BURSTINESS in human behaviour and other natural phenomena (BIHB) Session 1
Time and Date: 10:00  12:30 on 21st Sep 2016
Room: J  Derkinderen kamer
Chair: Yerali Gandica
21000  Are human interactivity times lognormal?
[abstract] Abstract: We analyzed the interactivity time, defined as the duration between two consecutive tasks such as sending emails, collecting friends and followers and writing comments in online social networks (OSNs).The distributions of these times are heavy tailed and often described by a powerlaw distribution. However, powerlaw distributions usually only fit the heavy tail of empirical data and ignore the information in the smaller value range. We argue that the durations between writing emails or comments, adding friends and receiving followers are likely to follow a lognormal distribution, discussing the similarities between powerlaw and lognormal distributions, and show that binning of data can deform a lognormal to a powerlaw distribution. An explanation for the appearance of lognormal interactivity times will be discussed and the influence of nonMarkovian infection spread on the SusceptibleInfectedReferences: C. Doerr, N. Blenn, and P. Van Mieghem. Lognormal Infection Timesof Online Information Spread. PLoS ONE, 8(5):e64349, 05 2013. E. Cator, R. van de Bovenkamp, and P. Van Mieghem.Susceptibleinfectedinfection and cure times. Physical Review E, 87:062816, Jun 2013. P. Van Mieghem and R. van de Bovenkamp. NonMarkovian InfectionSpread Dramatically Alters the SusceptibleInfectedThreshold in Networks. Physical Review Letters, 110:108701, Mar 2013.

Piet Van Mieghem 
21005  Stationarity of the interevent powerlaw distributions
[abstract] Abstract: A number of human activities exhibit a bursty pattern, namely periods of very high activity that are followed by rest periods. Records of these processes generate time series of events whose inter event times follow a probability distribution that displays a fat tail. The grounds for such phenomenon are not yet clearly understood. In this talk I will present some results concerning the use the freely available Wikipedia?s editing records to unravel some features of this phenomenon. We show that even though the probability to start editing is conditioned by the circadian 24 hour cycle, the conditional probability for the time interval between successive edits at a given time of the day is independent from the latter. We confirm our findings with the activity of posting on the social network Twitter. Our result suggests there is an intrinsic humankind scheduling pattern: after overcoming the encumbrance to start an activity, there is a robust distribution of new related actions, which does not depend on the time of day. Some simulations were performed in order to understand the effect of circadian patterns in the activity, in particular in the stationarity of the powerlaw interevent distributions.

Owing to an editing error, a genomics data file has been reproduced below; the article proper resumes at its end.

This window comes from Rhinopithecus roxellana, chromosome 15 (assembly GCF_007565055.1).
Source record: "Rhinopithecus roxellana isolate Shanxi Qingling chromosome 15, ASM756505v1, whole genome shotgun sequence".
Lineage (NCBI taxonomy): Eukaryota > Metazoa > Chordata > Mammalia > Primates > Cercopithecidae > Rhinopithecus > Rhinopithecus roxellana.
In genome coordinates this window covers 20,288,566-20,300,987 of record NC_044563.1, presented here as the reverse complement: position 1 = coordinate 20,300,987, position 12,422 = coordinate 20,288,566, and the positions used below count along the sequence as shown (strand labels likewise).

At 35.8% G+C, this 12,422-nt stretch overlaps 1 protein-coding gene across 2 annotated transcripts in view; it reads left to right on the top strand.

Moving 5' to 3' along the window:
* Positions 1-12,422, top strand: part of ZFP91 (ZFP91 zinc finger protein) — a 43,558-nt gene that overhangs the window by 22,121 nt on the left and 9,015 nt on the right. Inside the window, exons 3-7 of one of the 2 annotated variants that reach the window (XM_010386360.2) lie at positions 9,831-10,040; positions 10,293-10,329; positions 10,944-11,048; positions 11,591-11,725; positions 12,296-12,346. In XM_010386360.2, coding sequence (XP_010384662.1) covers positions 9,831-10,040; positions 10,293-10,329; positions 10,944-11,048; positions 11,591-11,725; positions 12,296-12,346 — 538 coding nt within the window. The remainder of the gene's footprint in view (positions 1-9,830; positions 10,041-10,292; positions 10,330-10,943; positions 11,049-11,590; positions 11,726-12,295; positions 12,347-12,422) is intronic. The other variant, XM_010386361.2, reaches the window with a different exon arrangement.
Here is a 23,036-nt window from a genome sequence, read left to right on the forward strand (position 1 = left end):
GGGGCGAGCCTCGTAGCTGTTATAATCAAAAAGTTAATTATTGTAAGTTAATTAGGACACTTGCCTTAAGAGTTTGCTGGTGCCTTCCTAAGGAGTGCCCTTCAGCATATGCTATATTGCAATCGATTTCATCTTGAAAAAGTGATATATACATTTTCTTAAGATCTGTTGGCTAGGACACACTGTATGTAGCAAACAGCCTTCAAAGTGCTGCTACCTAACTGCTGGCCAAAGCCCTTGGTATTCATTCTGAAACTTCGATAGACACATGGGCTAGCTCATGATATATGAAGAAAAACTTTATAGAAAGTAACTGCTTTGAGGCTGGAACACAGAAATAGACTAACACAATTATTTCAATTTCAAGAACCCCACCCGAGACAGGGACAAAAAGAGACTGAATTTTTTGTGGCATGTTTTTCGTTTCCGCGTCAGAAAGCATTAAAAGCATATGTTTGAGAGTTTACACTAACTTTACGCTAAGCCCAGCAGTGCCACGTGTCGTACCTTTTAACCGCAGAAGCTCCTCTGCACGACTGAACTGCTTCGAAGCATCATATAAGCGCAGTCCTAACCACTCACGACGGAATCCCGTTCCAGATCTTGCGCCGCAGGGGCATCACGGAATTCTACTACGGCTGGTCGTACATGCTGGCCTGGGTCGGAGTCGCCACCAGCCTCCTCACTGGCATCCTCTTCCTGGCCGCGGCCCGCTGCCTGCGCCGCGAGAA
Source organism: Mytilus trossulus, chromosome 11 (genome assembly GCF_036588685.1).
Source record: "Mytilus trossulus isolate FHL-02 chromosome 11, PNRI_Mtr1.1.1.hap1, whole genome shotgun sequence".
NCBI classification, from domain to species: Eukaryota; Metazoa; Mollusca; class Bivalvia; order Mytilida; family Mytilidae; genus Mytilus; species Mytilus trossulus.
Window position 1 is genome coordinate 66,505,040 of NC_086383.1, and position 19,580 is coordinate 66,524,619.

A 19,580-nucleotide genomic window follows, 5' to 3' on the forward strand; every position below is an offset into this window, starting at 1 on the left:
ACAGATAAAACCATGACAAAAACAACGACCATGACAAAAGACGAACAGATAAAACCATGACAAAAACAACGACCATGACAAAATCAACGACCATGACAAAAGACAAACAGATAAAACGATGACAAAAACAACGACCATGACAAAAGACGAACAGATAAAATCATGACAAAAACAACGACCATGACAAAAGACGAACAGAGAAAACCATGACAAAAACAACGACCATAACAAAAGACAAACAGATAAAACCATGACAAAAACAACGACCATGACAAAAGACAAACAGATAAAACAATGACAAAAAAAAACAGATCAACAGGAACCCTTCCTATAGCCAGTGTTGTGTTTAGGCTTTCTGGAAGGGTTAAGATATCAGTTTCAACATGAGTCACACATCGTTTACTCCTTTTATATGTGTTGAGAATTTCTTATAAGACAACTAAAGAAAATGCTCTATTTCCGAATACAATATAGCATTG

Yérali Gandica 
21002  Modeling bursty temporal patterns and their effect on spreading
[abstract] Abstract: Empirical studies revealed a number of features of bursty time series [1,2]. We implemented a simple taskqueuing model, which produces bursty time series due to the nontrivial dynamics of the task list. We give exact results on the asymptotic behaviour of the model and we show that the interevent time distribution (IETD) is powerlaw decaying for any kind of input distributions that remain normalizable in the infinite list limit, with exponents tuneable between 1 and 2. The model satisfies a scaling law between the exponents of interevent time distribution (?) and autocorrelation function (?):???+???=?2. This law is general for renewal processes with powerlaw decaying interevent time distribution and a departure from it indicates longrange dependence between the interevent times [3]. We investigated another model based on selfexciting point processes with variable memory range. We found that in an intermediate range of memory effect the generated correlated bursts are comparable to empirical findings [4]. Empirical studies show that burstiness has major impact on the spreading processes on networks [5]. We solve the SI model on the infinite complete graph and show that fat tailed IETD causes always acceleration [6]. In order to understand the role of these influencing factors we studied the SI model on temporal networks with different aggregated topologies and different IETDs. Based on analytic calculations and numerical simulations, we show that if the stationary bursty process is governed by powerlaw IETD, the spreading can be slowed down or accelerated as compared to a Poisson process; the speed being determined by the short time behaviour, which in our model is controlled by the exponent. We demonstrate that finite, so called 'locally treelike' networks, like the Barab?si?Albert networks behave very differently from real tree graphs if the IETD is strongly fattailed. Furthermore, nonstationarity of the dynamics has a significant effect on the spreading speed for strongly fattailed powerlaw IETDs [7].References:[1] M?rton Karsai, Kimmo Kaski, AlbertL?szl? Barab?si, J?nos Kert?sz: Universal features of correlated bursty behaviour, Scientific Reports, 2 397 (2012)[2] M?rton Karsai, Kimmo Kaski, J?nos Kert?sz: Correlated dynamics in egocentric communication networks, PloS ONE, 7, e40612 (2012)[3] Szabolcs Vajna, B?lint T?th, J?nos Kert?sz: Modelling bursty time series, New Journal of Physics, 15, 103023 (2013)[4] HangHyun Jo, Juan I Perotti, Kimmo Kaski, J?nos Kert?sz: Correlated bursts and the role of memory range, Physical Review E, 92, 022814 (2015)[5] M?rton Karsai, Mikko Kivel?, Raj Kumar Pan, Kimmo Kaski, J?nos Kert?sz, AL Barab?si, Jari Saram?ki: Small but slow world: How network topology and burstiness slow down spreading, Phys. Rev. E, 83, 025102 (2011)[6] HangHyun Jo, Juan I Perotti, Kimmo Kaski, J?nos Kert?sz: Analytically solvable model of spreading dynamics with nonPoissonian processes, Phys. Rev. X, 011041 (2014)[7] D?vid X. Horv?th, J?nos Kert?sz: Spreading dynamics on networks: the role of burstiness, topology and nonstationarity, New Journal of Physics, 16, 073037 (2014)